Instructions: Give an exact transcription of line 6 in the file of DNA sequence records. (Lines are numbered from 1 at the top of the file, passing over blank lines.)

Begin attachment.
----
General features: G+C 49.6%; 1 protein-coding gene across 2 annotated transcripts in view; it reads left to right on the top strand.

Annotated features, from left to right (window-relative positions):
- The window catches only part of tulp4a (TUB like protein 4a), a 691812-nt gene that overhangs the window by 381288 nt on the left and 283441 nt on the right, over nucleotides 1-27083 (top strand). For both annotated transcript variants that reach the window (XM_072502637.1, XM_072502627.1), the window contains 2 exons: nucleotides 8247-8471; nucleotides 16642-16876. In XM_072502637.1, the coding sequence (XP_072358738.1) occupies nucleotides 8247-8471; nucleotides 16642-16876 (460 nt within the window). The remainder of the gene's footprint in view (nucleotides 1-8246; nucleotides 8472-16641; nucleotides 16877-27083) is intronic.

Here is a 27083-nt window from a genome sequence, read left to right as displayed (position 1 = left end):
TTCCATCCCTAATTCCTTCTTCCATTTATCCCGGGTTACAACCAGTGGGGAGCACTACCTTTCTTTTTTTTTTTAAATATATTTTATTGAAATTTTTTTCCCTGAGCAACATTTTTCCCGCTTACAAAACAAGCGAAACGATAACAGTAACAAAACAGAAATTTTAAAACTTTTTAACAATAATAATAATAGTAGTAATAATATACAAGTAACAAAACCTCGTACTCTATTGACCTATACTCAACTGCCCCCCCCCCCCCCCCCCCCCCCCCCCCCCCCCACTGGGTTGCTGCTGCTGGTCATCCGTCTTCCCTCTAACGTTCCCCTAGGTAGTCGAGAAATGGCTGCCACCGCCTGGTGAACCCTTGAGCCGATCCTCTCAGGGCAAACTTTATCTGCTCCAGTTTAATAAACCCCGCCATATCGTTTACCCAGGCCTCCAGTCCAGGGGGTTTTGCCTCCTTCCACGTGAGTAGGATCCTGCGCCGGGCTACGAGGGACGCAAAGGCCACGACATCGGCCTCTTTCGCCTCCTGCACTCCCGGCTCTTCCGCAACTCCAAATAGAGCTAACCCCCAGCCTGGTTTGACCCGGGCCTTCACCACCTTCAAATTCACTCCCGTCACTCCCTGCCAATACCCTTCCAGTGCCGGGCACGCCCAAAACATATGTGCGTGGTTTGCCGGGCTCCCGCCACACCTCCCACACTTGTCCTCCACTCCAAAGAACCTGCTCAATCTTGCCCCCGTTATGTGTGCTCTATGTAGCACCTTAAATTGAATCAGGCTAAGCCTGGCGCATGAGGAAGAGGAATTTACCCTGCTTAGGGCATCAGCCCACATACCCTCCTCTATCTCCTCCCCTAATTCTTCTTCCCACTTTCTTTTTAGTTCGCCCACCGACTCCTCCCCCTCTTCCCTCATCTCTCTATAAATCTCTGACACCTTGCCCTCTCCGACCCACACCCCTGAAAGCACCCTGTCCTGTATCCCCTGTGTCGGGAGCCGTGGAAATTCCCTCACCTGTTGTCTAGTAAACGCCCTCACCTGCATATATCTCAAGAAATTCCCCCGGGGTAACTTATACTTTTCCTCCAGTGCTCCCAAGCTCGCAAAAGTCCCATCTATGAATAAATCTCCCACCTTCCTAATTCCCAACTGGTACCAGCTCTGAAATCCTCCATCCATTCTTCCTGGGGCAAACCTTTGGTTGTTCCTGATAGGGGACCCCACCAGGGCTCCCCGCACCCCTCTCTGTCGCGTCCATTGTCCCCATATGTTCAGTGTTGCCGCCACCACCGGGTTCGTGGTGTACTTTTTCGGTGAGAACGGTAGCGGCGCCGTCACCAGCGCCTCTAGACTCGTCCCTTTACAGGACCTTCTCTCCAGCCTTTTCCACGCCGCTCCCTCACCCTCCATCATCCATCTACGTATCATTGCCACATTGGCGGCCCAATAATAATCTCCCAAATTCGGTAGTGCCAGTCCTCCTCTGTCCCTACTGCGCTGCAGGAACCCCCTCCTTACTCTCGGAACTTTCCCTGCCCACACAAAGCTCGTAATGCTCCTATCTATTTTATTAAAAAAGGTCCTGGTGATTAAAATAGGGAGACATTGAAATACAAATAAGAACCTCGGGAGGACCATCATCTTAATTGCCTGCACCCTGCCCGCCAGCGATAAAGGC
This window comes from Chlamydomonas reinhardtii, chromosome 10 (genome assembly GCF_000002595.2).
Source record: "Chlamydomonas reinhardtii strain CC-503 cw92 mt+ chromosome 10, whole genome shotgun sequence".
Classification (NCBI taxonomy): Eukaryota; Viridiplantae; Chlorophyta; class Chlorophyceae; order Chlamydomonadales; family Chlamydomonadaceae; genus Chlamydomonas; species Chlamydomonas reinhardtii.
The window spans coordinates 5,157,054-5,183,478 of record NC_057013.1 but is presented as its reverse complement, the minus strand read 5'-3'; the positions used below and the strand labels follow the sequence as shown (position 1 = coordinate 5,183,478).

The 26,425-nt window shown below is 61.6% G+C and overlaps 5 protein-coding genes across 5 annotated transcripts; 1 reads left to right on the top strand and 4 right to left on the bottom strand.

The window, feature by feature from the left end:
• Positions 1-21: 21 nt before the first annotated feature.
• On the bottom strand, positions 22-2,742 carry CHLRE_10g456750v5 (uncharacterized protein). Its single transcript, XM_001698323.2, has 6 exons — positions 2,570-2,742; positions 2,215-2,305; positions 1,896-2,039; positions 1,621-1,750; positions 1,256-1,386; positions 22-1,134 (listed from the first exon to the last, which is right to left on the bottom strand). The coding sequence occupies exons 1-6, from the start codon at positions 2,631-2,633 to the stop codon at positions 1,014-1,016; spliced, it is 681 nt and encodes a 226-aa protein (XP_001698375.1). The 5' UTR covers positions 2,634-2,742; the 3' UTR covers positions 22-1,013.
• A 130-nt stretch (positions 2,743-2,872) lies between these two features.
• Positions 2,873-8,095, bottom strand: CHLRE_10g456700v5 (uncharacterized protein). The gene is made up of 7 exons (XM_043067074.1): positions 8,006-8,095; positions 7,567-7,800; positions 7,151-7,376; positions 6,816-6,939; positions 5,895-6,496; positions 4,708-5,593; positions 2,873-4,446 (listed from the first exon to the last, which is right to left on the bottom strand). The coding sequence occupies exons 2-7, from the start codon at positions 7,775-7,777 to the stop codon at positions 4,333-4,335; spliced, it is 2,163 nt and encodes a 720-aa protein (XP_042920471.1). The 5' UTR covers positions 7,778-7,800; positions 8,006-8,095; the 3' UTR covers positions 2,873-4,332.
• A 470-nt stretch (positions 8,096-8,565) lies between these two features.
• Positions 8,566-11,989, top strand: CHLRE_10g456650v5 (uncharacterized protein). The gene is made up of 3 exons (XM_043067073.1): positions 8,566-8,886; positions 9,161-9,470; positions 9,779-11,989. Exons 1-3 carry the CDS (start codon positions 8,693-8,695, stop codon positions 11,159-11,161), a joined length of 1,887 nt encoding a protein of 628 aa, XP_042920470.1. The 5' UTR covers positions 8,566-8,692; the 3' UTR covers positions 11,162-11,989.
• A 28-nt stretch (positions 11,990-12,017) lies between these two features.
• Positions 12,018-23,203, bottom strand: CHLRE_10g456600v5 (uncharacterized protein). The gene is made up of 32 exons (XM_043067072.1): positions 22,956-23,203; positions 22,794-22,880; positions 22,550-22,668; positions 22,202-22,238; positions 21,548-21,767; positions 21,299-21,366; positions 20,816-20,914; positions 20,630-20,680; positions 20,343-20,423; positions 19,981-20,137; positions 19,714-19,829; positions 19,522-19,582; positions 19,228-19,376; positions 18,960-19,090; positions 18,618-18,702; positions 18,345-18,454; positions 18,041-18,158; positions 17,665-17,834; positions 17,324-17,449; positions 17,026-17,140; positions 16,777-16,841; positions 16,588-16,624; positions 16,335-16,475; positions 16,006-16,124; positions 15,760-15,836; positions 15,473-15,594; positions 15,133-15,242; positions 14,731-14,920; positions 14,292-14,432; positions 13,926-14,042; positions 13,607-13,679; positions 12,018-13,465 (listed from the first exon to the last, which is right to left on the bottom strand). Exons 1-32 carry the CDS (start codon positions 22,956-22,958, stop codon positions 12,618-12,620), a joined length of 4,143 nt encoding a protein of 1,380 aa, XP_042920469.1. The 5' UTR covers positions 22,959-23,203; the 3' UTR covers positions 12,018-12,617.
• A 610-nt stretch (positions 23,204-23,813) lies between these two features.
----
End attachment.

This window comes from Chlamydomonas reinhardtii, chromosome 10 (genome assembly GCF_000002595.2).